This book surveys the leading modern theories of property – Lockean, libertarian, utilitarian/law-and-economics, personhood, Kantian, and human flourishing – and then applies those theories to concrete contexts in which property issues have been especially controversial. These include redistribution, the right to exclude, regulatory takings, eminent domain, and intellectual property. The book highlights the Aristotelian human flourishing theory of property, providing the most comprehensive and accessible introduction to that theory to date. The book's goal is neither to cover every conceivable theory nor to discuss every possible facet of the theories covered. Instead, it aims to make the major property theories comprehensible to beginners, without sacrificing accuracy or sophistication. The book will be of particular interest to students seeking an accessible introduction to contemporary theories of property, but even specialists will benefit from the book's lucid descriptions of contemporary debates.
Product dimensions: 5.90 (w) x 8.90 (h) x 0.70 (d)
Meet the Author
Gregory S. Alexander is a nationally renowned expert in property and trusts and estates and the A. Robert Noll Professor of Law at Cornell University. Following his graduation from Northwestern University School of Law, he clerked for the Honorable George Edwards of the U.S. Court of Appeals for the Sixth Circuit. Alexander is the winner of the American Publishers Association's 1997 Best Book of the Year in Law award for his work, Commodity and Propriety. More recent books include The Global Debate over Constitutional Property: Lessons for American Takings Jurisprudence and Property and Community (with Eduardo M. Peñalver). He is co-author of the most widely used property casebook in the United States (with James Krier and Michael Schill). His articles have appeared in such journals as the Columbia Law Review, the Stanford Law Review, the Michigan Law Review and the Cornell Law Review.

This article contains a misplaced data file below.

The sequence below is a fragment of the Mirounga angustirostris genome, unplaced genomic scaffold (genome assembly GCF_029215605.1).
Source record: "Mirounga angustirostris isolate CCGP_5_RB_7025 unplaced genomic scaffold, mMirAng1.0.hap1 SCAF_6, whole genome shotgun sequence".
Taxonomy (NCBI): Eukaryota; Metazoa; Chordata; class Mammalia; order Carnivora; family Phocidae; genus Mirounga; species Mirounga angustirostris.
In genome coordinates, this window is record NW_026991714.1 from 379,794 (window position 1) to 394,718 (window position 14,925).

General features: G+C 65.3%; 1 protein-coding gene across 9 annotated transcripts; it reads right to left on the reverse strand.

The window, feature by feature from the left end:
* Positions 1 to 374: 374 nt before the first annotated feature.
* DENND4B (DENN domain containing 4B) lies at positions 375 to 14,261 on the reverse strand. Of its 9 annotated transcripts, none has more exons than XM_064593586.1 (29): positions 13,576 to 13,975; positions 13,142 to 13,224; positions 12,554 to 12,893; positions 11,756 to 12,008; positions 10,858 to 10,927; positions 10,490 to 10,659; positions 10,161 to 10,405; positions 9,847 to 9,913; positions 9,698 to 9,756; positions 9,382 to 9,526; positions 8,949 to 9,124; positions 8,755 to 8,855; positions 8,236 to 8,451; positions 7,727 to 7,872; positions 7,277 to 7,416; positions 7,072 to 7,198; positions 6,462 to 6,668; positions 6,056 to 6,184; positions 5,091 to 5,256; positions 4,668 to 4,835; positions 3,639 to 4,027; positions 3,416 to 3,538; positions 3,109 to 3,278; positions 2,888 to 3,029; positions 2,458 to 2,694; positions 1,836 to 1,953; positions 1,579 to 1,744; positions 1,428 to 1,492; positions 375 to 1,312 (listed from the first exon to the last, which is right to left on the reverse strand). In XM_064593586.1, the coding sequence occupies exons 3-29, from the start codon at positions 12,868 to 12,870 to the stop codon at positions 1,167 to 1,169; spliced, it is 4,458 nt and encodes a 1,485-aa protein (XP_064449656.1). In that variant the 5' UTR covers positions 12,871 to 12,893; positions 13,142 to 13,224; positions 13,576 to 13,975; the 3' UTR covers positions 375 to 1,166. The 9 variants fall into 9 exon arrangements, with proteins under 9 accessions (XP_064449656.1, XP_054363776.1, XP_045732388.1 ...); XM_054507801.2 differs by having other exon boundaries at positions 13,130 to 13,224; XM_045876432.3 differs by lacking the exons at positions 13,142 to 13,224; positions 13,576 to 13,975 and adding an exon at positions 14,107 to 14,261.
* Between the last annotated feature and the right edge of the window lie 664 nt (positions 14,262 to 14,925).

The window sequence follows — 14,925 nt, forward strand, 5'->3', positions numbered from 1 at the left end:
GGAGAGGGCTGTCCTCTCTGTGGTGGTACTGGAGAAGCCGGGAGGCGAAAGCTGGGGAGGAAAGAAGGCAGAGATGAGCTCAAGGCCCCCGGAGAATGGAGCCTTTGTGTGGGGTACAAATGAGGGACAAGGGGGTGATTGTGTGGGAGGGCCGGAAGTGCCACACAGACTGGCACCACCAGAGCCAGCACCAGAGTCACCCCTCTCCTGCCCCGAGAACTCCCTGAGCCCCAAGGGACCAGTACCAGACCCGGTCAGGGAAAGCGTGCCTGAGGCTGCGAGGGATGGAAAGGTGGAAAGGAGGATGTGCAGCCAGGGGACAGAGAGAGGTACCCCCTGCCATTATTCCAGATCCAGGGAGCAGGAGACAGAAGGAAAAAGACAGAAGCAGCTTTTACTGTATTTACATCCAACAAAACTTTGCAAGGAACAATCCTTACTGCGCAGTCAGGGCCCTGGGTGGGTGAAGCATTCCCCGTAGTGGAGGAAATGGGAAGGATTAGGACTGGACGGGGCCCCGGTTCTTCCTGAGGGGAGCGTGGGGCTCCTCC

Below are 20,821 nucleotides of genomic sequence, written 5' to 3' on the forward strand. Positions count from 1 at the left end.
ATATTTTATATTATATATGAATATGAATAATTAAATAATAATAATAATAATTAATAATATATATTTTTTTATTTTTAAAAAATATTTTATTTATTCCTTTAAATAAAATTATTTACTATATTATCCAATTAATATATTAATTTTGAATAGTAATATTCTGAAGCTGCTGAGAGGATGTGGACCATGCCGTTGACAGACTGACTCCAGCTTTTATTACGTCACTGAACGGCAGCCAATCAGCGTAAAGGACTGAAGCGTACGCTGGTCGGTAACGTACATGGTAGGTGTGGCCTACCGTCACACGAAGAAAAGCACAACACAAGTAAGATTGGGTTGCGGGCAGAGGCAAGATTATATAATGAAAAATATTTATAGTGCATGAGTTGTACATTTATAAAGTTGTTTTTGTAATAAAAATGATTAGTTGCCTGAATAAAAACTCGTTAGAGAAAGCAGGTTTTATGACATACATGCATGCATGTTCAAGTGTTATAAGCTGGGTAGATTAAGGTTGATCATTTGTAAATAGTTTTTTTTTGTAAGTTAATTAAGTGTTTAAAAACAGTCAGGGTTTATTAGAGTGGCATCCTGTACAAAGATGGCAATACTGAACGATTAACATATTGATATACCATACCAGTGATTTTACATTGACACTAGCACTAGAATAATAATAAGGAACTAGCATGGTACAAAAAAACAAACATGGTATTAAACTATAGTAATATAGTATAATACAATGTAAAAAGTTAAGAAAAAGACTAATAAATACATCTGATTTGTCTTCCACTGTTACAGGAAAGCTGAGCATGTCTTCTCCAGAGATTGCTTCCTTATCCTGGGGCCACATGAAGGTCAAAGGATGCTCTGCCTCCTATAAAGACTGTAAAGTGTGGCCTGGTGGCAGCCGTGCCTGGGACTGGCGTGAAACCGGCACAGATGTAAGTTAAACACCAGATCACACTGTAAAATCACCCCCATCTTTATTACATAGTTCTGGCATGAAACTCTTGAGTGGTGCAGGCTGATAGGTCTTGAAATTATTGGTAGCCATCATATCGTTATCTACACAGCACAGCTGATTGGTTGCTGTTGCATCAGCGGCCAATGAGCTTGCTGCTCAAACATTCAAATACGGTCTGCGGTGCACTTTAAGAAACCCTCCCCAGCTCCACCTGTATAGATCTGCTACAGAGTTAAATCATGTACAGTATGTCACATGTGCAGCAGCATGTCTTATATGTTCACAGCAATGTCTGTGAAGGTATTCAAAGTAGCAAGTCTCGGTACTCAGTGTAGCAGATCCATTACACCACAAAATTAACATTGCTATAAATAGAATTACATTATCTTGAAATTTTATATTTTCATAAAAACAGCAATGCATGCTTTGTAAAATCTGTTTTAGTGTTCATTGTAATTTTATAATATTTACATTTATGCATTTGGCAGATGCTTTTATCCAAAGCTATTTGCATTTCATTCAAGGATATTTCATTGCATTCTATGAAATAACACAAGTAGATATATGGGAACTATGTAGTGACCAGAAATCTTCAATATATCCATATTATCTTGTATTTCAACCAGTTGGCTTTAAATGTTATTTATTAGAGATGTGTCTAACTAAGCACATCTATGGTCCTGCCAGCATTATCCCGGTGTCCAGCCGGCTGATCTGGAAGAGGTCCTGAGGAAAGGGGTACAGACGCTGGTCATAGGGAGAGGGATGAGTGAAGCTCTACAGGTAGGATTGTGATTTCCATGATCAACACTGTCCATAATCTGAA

Eduardo M. Peñalver is a Professor of Law at Cornell University. Upon graduating from Yale Law School, he clerked for the Honorable Guido Calabresi of the U.S. Court of Appeals for the Second Circuit and for Justice John Paul Stevens of the U.S. Supreme Court. His research interests focus on property and land use, as well as law and religion. He is particularly interested in the ways that property both fosters and reflects social bonds. He is the author of numerous books and articles on property and land use law and his work has appeared in several leading law journals. His book, Property Outlaws (co-authored with Sonia Katyal), explores the role of disobedience in the evolution of property law.
1. Utilitarian property theories; 2. Locke and libertarian theories of property; 3. Hegelian property theory; 4. Kantian property theory; 5. Aristotelian property theory; 6. Government redistribution of resources; 7. The right to exclude and its limits; 8. Eminent domain and regulatory takings; 9. Intellectual property.